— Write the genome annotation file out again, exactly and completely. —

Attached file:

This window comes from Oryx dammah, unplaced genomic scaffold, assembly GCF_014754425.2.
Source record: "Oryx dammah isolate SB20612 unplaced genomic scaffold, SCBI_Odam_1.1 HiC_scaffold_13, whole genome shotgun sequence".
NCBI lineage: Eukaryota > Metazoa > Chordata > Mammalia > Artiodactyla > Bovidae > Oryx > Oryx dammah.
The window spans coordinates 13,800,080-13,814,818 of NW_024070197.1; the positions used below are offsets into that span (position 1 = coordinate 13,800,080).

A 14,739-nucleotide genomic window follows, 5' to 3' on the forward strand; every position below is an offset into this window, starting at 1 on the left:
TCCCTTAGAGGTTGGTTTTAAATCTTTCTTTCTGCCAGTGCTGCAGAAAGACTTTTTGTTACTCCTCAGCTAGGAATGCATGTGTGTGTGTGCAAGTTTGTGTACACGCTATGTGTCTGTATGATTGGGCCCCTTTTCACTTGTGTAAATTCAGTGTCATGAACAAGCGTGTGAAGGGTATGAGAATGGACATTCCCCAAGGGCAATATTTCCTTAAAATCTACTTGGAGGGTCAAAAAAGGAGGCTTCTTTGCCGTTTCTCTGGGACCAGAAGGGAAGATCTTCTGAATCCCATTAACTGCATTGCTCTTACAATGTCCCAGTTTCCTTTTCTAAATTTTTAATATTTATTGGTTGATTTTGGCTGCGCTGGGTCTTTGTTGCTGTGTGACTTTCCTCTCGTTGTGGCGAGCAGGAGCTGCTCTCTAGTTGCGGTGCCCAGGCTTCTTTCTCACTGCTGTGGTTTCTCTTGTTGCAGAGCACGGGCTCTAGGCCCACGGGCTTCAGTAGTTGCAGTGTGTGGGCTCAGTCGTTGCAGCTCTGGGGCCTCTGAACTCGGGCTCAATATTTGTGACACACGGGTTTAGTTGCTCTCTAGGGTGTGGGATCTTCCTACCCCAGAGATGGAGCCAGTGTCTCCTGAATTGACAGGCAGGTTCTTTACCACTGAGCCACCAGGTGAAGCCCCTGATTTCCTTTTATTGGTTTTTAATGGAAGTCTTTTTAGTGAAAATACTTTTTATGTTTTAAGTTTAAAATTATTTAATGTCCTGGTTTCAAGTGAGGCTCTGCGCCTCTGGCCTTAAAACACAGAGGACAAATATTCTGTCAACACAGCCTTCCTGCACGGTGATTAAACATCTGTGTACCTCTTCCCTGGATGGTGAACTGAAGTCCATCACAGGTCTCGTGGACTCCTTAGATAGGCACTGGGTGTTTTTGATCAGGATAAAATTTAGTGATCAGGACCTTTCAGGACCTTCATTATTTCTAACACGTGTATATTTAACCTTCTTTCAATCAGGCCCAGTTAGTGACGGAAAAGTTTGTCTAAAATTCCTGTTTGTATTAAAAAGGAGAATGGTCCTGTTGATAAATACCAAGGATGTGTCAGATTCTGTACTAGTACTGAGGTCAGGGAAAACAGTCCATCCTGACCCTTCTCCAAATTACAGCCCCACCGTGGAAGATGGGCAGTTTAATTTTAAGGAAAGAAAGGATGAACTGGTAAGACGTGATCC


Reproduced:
This window comes from Oryx dammah, unplaced genomic scaffold, assembly GCF_014754425.2.
Source record: "Oryx dammah isolate SB20612 unplaced genomic scaffold, SCBI_Odam_1.1 HiC_scaffold_13, whole genome shotgun sequence".
NCBI lineage: Eukaryota > Metazoa > Chordata > Mammalia > Artiodactyla > Bovidae > Oryx > Oryx dammah.
The window spans coordinates 13,800,080-13,814,818 of NW_024070197.1; the positions used below are offsets into that span (position 1 = coordinate 13,800,080).

A 14,739-nucleotide genomic window follows, 5' to 3' on the forward strand; every position below is an offset into this window, starting at 1 on the left:
TCCCTTAGAGGTTGGTTTTAAATCTTTCTTTCTGCCAGTGCTGCAGAAAGACTTTTTGTTACTCCTCAGCTAGGAATGCATGTGTGTGTGTGCAAGTTTGTGTACACGCTATGTGTCTGTATGATTGGGCCCCTTTTCACTTGTGTAAATTCAGTGTCATGAACAAGCGTGTGAAGGGTATGAGAATGGACATTCCCCAAGGGCAATATTTCCTTAAAATCTACTTGGAGGGTCAAAAAAGGAGGCTTCTTTGCCGTTTCTCTGGGACCAGAAGGGAAGATCTTCTGAATCCCATTAACTGCATTGCTCTTACAATGTCCCAGTTTCCTTTTCTAAATTTTTAATATTTATTGGTTGATTTTGGCTGCGCTGGGTCTTTGTTGCTGTGTGACTTTCCTCTCGTTGTGGCGAGCAGGAGCTGCTCTCTAGTTGCGGTGCCCAGGCTTCTTTCTCACTGCTGTGGTTTCTCTTGTTGCAGAGCACGGGCTCTAGGCCCACGGGCTTCAGTAGTTGCAGTGTGTGGGCTCAGTCGTTGCAGCTCTGGGGCCTCTGAACTCGGGCTCAATATTTGTGACACACGGGTTTAGTTGCTCTCTAGGGTGTGGGATCTTCCTACCCCAGAGATGGAGCCAGTGTCTCCTGAATTGACAGGCAGGTTCTTTACCACTGAGCCACCAGGTGAAGCCCCTGATTTCCTTTTATTGGTTTTTAATGGAAGTCTTTTTAGTGAAAATACTTTTTATGTTTTAAGTTTAAAATTATTTAATGTCCTGGTTTCAAGTGAGGCTCTGCGCCTCTGGCCTTAAAACACAGAGGACAAATATTCTGTCAACACAGCCTTCCTGCACGGTGATTAAACATCTGTGTACCTCTTCCCTGGATGGTGAACTGAAGTCCATCACAGGTCTCGTGGACTCCTTAGATAGGCACTGGGTGTTTTTGATCAGGATAAAATTTAGTGATCAGGACCTTTCAGGACCTTCATTATTTCTAACACGTGTATATTTAACCTTCTTTCAATCAGGCCCAGTTAGTGACGGAAAAGTTTGTCTAAAATTCCTGTTTGTATTAAAAAGGAGAATGGTCCTGTTGATAAATACCAAGGATGTGTCAGATTCTGTACTAGTACTGAGGTCAGGGAAAACAGTCCATCCTGACCCTTCTCCAAATTACAGCCCCACCGTGGAAGATGGGCAGTTTAATTTTAAGGAAAGAAAGGATGAACTGGTAAGACGTGATCC